Hotel

  • Theatre
  • Drama
1/9
© Kwame Lestrade

Shannon Tarbet (Frankie) and Tom Rhys Harries (Ralph)

2/9
© Kwame Lestrade

Hermione Gulliford (Vivienne), Shannon Tarbet (Frankie) and Tom Beard (Robert)

3/9
© Kwame Lestrade

Hermione Gulliford (Vivienne) and Tom Rhys Harries (Ralph)

4/9
© Kwame Lestrade

Hermione Gulliford (Vivienne)

5/9
© Kwame Lestrade

Hermione Gulliford (Vivienne)

6/9
© Kwame Lestrade

Tom Beard (Robert)

7/9
© Kwame Lestrade

Tom Rhys Harries (Ralph)

8/9
© Kwame Lestrade

Susan Wokoma (Nala) and Tom Rhys Harries (Ralph)

9/9
© Kwame Lestrade

Tom Rhys Harries (Ralph) and Susan Wokoma (Nala)

Queen of the first-world problem, playwright Polly Stenham has been chronicling the familial woes of the upper-middle classes ever since she burst on the scene in a blaze of glory aged 19.

‘Hotel’, her fourth play and first for the NT, begins extremely Stenham-ishly. On a luxury Kenyan holiday resort, a pair of ludicrously precocious teen siblings, Ralph (Tom Rhys Harries) and Frankie (Shannon Tarbet), are being ludicrously precocious: smoking, drinking, talking in peculiar RP accents, referring to their feuding parents by their first names, and alluding to A Big Secret. Next we encounter said parents: Vivienne (Hermione Gulliford) is an MP who has just lost her cabinet job after hubbie Robert (Tom Beard) disgraced himself by showing his cock to some hot young thing on the internet.

It’s familiar territory, but Stenham does the agonising uncertainty of a family that may or may not collapse incredibly well – Gulliford is particularly good as a woman suspended somewhere between fury, exasperation and sympathy for her husband.

Then the Big Secret is revealed and it’s, er, quite a lurid one. Only it turns out that Stenham has been fucking with us, because the reveal is actually a total red herring, as the play suddenly and abruptly changes gear into a sort of posh version of Sarah Kane’s ‘Blasted’.

I won’t give too much away, but where Kane’s landmark play was about the possibility that sectarian strife could enter our domestic lives at any time, ‘Hotel’ adopts a similar structure to riff unconvincingly on globalism. It is clear that the dangerously self-absorbed family have disregarded their surroundings to their peril – both on this holiday and as it turns out, beforehand – but I just could not get on board with Stenham choosing to manifest this in Susan Wokoma’s preposterous nemesis figure.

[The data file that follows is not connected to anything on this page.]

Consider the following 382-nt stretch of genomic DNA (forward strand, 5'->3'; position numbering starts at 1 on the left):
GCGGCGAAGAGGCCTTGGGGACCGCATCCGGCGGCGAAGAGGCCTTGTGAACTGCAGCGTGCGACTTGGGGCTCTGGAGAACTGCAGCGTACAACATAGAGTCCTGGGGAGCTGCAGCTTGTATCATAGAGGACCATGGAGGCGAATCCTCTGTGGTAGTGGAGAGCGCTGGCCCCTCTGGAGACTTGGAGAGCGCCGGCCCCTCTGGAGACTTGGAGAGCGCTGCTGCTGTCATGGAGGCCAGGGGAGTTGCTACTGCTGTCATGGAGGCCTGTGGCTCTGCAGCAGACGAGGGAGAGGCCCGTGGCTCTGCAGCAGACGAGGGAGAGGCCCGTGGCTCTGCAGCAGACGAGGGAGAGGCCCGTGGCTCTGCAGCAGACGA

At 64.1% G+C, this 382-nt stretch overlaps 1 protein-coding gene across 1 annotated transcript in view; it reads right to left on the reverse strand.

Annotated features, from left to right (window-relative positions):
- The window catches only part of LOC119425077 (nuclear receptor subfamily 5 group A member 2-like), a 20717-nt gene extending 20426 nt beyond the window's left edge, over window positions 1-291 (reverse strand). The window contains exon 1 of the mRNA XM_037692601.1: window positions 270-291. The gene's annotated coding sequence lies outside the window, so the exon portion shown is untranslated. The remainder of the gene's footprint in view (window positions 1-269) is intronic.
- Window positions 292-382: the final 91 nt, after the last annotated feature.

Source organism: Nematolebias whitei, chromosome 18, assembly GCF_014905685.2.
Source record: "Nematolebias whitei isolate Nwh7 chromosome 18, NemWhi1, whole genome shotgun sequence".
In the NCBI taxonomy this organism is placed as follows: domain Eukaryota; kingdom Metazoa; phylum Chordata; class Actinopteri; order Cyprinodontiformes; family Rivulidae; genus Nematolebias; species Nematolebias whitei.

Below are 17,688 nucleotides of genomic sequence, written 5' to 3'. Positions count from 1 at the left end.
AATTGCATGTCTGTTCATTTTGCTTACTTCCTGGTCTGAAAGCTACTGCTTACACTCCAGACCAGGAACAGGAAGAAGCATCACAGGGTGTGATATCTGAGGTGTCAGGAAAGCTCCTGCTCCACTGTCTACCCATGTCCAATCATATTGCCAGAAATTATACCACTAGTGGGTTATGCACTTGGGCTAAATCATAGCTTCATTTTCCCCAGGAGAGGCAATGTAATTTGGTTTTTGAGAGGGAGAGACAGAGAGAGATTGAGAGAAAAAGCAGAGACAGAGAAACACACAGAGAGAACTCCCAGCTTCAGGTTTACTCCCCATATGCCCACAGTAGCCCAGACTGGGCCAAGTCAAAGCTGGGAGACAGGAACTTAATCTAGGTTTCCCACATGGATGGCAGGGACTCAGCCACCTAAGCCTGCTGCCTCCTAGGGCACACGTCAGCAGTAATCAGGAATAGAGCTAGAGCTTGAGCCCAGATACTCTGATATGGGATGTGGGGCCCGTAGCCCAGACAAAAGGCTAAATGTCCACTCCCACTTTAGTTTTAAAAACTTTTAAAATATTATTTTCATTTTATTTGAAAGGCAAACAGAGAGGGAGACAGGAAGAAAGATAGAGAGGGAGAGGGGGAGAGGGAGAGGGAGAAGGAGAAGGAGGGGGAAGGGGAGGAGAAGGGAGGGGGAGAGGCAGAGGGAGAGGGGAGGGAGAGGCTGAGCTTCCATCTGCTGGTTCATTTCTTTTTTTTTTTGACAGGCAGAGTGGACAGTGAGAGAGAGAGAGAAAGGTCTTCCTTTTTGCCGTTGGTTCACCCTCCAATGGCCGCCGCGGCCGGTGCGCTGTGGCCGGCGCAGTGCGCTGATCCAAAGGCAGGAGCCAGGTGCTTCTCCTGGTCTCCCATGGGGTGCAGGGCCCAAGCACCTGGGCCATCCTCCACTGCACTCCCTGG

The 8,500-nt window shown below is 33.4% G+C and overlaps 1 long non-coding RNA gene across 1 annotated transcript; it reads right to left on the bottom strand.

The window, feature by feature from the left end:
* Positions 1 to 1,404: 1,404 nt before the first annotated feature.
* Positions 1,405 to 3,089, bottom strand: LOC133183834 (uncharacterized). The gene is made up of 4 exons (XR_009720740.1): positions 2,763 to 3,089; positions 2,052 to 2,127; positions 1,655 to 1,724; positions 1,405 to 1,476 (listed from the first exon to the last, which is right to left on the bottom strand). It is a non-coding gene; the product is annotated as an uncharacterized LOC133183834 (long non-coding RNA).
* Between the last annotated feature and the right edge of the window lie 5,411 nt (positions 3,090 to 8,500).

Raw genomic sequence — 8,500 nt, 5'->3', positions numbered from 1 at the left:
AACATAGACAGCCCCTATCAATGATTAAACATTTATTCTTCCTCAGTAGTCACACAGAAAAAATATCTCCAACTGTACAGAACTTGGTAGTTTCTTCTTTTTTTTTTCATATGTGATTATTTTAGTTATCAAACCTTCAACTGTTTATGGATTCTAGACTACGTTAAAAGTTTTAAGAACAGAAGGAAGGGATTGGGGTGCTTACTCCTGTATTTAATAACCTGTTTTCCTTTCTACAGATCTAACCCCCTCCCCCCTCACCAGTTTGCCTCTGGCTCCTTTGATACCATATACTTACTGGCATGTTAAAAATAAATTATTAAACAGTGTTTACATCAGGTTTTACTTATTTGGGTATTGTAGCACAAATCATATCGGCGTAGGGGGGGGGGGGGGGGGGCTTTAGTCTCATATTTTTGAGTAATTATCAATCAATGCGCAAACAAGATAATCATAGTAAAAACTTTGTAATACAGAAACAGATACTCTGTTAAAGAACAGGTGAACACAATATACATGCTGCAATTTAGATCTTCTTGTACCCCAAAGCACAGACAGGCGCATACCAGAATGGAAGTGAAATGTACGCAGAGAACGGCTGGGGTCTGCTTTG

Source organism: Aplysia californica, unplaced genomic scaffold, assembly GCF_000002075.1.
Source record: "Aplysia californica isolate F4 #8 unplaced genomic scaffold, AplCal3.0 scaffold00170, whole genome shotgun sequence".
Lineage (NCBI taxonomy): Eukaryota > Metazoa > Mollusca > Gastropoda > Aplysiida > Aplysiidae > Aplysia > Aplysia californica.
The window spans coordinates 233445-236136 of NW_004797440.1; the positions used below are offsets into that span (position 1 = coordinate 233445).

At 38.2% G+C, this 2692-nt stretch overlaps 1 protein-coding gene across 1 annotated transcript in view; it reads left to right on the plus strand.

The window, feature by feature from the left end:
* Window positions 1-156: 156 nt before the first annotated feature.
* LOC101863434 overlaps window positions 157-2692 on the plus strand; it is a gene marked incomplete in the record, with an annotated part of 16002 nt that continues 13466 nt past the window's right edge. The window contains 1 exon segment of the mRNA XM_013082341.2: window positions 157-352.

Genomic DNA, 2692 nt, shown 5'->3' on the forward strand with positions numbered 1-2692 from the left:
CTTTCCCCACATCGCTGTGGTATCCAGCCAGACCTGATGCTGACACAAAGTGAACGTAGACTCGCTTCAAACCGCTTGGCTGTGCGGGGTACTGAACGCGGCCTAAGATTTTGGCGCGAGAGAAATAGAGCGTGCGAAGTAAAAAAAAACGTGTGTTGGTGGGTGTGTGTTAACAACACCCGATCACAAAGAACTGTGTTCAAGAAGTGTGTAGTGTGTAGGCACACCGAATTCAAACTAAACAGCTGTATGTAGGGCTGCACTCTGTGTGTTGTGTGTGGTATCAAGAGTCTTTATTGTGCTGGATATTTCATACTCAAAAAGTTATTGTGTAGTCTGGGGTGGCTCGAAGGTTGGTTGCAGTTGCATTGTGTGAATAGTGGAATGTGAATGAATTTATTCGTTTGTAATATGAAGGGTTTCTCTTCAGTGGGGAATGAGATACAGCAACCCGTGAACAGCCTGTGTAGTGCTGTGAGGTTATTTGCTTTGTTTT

Some of the twists are so outrageous that I can’t help but think that Stenham intended to write more of a black comedy than Maria Aberg’s po-faced production allows, though I’m sure some people will find the tumultuous second half genuinely thrilling. Nonetheless, by the time ‘Hotel’ had descended into borderline torture porn, I’d pretty much checked out.

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Maurice W

I just want to ask your reviewer what he means by "peculiar RP accents"? Has everybody got to use some sort of "regional" or "street" accent to be credible as characters? There is surely no shame in using a "Standard English" accent? After all, it helps with communication. As for what is said about the play, I fully agree. I imagine that Ms Stenham will write better plays than this melodrama. As for the overuse of the "f-word", how long will it be before writers decide it might be more effective to ration their use of this once-shocking word and its variants?